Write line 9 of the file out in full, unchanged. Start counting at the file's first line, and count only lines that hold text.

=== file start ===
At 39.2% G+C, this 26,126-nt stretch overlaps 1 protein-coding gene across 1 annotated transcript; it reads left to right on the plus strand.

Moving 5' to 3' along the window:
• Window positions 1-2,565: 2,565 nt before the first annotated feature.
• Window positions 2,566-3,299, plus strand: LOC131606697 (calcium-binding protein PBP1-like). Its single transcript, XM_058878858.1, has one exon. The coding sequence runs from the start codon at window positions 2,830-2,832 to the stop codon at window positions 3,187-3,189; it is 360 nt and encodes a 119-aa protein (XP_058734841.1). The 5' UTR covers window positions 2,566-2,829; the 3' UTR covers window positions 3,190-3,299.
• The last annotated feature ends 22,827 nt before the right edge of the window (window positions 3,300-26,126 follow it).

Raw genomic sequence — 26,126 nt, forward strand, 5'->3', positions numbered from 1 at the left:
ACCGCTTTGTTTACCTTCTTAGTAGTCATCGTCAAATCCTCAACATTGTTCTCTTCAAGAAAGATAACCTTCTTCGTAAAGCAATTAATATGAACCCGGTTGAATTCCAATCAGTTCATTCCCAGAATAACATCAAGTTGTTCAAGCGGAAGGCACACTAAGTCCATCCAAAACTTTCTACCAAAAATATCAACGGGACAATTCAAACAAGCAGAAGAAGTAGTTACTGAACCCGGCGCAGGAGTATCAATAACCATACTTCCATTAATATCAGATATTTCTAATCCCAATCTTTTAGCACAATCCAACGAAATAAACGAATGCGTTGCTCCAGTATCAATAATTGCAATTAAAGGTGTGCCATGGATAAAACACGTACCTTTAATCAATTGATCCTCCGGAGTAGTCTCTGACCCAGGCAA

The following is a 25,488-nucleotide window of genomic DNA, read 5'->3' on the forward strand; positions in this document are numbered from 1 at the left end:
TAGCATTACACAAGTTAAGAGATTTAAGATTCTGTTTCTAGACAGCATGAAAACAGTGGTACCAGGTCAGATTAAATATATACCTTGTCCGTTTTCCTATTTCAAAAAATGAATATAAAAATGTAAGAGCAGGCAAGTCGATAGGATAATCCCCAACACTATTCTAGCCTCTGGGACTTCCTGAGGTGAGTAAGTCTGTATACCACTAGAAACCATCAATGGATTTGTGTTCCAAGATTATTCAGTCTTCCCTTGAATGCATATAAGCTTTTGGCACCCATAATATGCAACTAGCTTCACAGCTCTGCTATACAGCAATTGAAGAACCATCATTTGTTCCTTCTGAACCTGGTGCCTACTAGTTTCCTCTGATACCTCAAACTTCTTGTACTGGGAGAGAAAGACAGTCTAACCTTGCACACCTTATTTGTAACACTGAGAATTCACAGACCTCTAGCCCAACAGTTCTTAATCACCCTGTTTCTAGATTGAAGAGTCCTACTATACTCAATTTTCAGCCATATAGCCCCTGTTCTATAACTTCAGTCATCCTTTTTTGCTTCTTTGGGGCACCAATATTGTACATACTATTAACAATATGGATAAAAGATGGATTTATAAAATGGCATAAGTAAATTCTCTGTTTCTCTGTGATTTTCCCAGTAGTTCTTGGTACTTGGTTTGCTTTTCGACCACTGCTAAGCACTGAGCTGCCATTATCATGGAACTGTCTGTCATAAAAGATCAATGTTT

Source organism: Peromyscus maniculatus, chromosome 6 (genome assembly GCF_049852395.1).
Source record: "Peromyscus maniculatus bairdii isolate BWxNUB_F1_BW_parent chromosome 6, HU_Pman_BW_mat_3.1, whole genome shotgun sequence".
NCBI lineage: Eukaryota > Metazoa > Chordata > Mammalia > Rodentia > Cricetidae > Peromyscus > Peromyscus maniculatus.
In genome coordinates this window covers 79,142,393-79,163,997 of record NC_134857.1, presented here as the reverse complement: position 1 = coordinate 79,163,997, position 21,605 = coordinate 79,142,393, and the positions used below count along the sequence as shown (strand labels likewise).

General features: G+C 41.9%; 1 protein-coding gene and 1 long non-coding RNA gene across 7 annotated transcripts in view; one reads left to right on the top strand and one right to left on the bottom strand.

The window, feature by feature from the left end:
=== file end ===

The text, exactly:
TAGCATTACACAAGTTAAGAGATTTAAGATTCTGTTTCTAGACAGCATGAAAACAGTGGTACCAGGTCAGATTAAATATATACCTTGTCCGTTTTCCTATTTCAAAAAATGAATATAAAAATGTAAGAGCAGGCAAGTCGATAGGATAATCCCCAACACTATTCTAGCCTCTGGGACTTCCTGAGGTGAGTAAGTCTGTATACCACTAGAAACCATCAATGGATTTGTGTTCCAAGATTATTCAGTCTTCCCTTGAATGCATATAAGCTTTTGGCACCCATAATATGCAACTAGCTTCACAGCTCTGCTATACAGCAATTGAAGAACCATCATTTGTTCCTTCTGAACCTGGTGCCTACTAGTTTCCTCTGATACCTCAAACTTCTTGTACTGGGAGAGAAAGACAGTCTAACCTTGCACACCTTATTTGTAACACTGAGAATTCACAGACCTCTAGCCCAACAGTTCTTAATCACCCTGTTTCTAGATTGAAGAGTCCTACTATACTCAATTTTCAGCCATATAGCCCCTGTTCTATAACTTCAGTCATCCTTTTTTGCTTCTTTGGGGCACCAATATTGTACATACTATTAACAATATGGATAAAAGATGGATTTATAAAATGGCATAAGTAAATTCTCTGTTTCTCTGTGATTTTCCCAGTAGTTCTTGGTACTTGGTTTGCTTTTCGACCACTGCTAAGCACTGAGCTGCCATTATCATGGAACTGTCTGTCATAAAAGATCAATGTTT